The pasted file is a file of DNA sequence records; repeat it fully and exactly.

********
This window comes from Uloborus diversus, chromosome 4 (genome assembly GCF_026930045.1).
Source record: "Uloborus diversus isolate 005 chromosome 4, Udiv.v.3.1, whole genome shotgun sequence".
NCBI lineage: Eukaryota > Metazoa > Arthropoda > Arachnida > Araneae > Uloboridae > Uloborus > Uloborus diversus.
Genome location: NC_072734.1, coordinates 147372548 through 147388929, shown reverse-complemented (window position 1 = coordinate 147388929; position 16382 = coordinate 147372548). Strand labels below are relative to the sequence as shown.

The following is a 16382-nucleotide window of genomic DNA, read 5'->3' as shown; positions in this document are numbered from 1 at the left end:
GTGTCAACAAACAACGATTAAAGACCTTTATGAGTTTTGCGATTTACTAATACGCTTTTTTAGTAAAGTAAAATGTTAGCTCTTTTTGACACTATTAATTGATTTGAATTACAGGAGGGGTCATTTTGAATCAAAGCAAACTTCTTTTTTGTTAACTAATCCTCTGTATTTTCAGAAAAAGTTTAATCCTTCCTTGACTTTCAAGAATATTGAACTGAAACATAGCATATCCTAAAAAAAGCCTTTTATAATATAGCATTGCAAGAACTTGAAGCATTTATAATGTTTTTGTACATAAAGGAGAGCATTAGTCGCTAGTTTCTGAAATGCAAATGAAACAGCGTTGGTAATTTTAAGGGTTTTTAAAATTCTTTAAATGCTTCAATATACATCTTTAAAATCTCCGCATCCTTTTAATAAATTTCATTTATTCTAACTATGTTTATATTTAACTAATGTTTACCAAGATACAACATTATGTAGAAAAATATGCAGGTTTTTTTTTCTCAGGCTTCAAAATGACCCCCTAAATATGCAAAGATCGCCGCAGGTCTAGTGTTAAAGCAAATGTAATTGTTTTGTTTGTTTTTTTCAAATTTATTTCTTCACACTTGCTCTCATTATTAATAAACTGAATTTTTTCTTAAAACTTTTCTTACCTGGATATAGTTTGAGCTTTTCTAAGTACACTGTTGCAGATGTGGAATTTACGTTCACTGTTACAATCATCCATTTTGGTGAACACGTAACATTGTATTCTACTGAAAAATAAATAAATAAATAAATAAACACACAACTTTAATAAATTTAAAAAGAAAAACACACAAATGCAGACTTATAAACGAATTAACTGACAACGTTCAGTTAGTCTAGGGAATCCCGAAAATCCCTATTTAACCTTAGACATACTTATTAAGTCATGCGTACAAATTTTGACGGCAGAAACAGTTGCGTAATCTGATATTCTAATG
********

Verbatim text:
This window comes from Uloborus diversus, chromosome 4 (genome assembly GCF_026930045.1).
Source record: "Uloborus diversus isolate 005 chromosome 4, Udiv.v.3.1, whole genome shotgun sequence".
NCBI lineage: Eukaryota > Metazoa > Arthropoda > Arachnida > Araneae > Uloboridae > Uloborus > Uloborus diversus.
Genome location: NC_072734.1, coordinates 147372548 through 147388929, shown reverse-complemented (window position 1 = coordinate 147388929; position 16382 = coordinate 147372548). Strand labels below are relative to the sequence as shown.

The following is a 16382-nucleotide window of genomic DNA, read 5'->3' as shown; positions in this document are numbered from 1 at the left end:
GTGTCAACAAACAACGATTAAAGACCTTTATGAGTTTTGCGATTTACTAATACGCTTTTTTAGTAAAGTAAAATGTTAGCTCTTTTTGACACTATTAATTGATTTGAATTACAGGAGGGGTCATTTTGAATCAAAGCAAACTTCTTTTTTGTTAACTAATCCTCTGTATTTTCAGAAAAAGTTTAATCCTTCCTTGACTTTCAAGAATATTGAACTGAAACATAGCATATCCTAAAAAAAGCCTTTTATAATATAGCATTGCAAGAACTTGAAGCATTTATAATGTTTTTGTACATAAAGGAGAGCATTAGTCGCTAGTTTCTGAAATGCAAATGAAACAGCGTTGGTAATTTTAAGGGTTTTTAAAATTCTTTAAATGCTTCAATATACATCTTTAAAATCTCCGCATCCTTTTAATAAATTTCATTTATTCTAACTATGTTTATATTTAACTAATGTTTACCAAGATACAACATTATGTAGAAAAATATGCAGGTTTTTTTTTCTCAGGCTTCAAAATGACCCCCTAAATATGCAAAGATCGCCGCAGGTCTAGTGTTAAAGCAAATGTAATTGTTTTGTTTGTTTTTTTCAAATTTATTTCTTCACACTTGCTCTCATTATTAATAAACTGAATTTTTTCTTAAAACTTTTCTTACCTGGATATAGTTTGAGCTTTTCTAAGTACACTGTTGCAGATGTGGAATTTACGTTCACTGTTACAATCATCCATTTTGGTGAACACGTAACATTGTATTCTACTGAAAAATAAATAAATAAATAAATAAACACACAACTTTAATAAATTTAAAAAGAAAAACACACAAATGCAGACTTATAAACGAATTAACTGACAACGTTCAGTTAGTCTAGGGAATCCCGAAAATCCCTATTTAACCTTAGACATACTTATTAAGTCATGCGTACAAATTTTGACGGCAGAAACAGTTGCGTAATCTGATATTCTAATG